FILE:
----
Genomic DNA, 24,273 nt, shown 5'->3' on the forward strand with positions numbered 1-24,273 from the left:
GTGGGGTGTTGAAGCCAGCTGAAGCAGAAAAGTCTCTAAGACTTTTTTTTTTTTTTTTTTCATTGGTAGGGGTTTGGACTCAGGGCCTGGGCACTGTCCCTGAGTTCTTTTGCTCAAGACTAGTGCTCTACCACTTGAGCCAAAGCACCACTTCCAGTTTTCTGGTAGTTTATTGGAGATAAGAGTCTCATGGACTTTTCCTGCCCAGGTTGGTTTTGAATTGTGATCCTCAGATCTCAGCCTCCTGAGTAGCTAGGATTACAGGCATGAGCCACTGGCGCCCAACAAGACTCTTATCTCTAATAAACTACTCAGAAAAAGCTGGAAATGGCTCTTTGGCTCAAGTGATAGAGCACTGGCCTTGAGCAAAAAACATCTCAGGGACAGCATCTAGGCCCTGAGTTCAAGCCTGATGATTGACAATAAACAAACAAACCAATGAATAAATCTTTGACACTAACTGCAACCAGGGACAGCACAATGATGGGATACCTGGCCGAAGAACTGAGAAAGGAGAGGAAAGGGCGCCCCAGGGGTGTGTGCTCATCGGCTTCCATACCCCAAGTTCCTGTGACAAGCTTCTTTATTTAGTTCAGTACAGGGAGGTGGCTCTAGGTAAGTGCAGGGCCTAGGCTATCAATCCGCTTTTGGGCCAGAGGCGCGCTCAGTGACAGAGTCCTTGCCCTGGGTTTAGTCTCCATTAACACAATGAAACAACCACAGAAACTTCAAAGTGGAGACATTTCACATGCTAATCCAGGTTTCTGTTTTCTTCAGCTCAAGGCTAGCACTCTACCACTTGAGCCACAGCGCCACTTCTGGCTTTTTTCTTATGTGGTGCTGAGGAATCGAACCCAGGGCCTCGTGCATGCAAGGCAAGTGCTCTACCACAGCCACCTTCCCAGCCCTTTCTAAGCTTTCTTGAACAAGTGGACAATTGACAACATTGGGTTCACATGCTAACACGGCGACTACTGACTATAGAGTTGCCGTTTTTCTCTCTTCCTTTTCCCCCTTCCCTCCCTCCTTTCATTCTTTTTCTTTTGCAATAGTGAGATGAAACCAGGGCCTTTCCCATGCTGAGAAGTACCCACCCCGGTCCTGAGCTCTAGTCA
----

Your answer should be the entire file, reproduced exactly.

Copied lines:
Genomic DNA, 24,273 nt, shown 5'->3' on the forward strand with positions numbered 1-24,273 from the left:
GTGGGGTGTTGAAGCCAGCTGAAGCAGAAAAGTCTCTAAGACTTTTTTTTTTTTTTTTTTCATTGGTAGGGGTTTGGACTCAGGGCCTGGGCACTGTCCCTGAGTTCTTTTGCTCAAGACTAGTGCTCTACCACTTGAGCCAAAGCACCACTTCCAGTTTTCTGGTAGTTTATTGGAGATAAGAGTCTCATGGACTTTTCCTGCCCAGGTTGGTTTTGAATTGTGATCCTCAGATCTCAGCCTCCTGAGTAGCTAGGATTACAGGCATGAGCCACTGGCGCCCAACAAGACTCTTATCTCTAATAAACTACTCAGAAAAAGCTGGAAATGGCTCTTTGGCTCAAGTGATAGAGCACTGGCCTTGAGCAAAAAACATCTCAGGGACAGCATCTAGGCCCTGAGTTCAAGCCTGATGATTGACAATAAACAAACAAACCAATGAATAAATCTTTGACACTAACTGCAACCAGGGACAGCACAATGATGGGATACCTGGCCGAAGAACTGAGAAAGGAGAGGAAAGGGCGCCCCAGGGGTGTGTGCTCATCGGCTTCCATACCCCAAGTTCCTGTGACAAGCTTCTTTATTTAGTTCAGTACAGGGAGGTGGCTCTAGGTAAGTGCAGGGCCTAGGCTATCAATCCGCTTTTGGGCCAGAGGCGCGCTCAGTGACAGAGTCCTTGCCCTGGGTTTAGTCTCCATTAACACAATGAAACAACCACAGAAACTTCAAAGTGGAGACATTTCACATGCTAATCCAGGTTTCTGTTTTCTTCAGCTCAAGGCTAGCACTCTACCACTTGAGCCACAGCGCCACTTCTGGCTTTTTTCTTATGTGGTGCTGAGGAATCGAACCCAGGGCCTCGTGCATGCAAGGCAAGTGCTCTACCACAGCCACCTTCCCAGCCCTTTCTAAGCTTTCTTGAACAAGTGGACAATTGACAACATTGGGTTCACATGCTAACACGGCGACTACTGACTATAGAGTTGCCGTTTTTCTCTCTTCCTTTTCCCCCTTCCCTCCCTCCTTTCATTCTTTTTCTTTTGCAATAGTGAGATGAAACCAGGGCCTTTCCCATGCTGAGAAGTACCCACCCCGGTCCTGAGCTCTAGTCA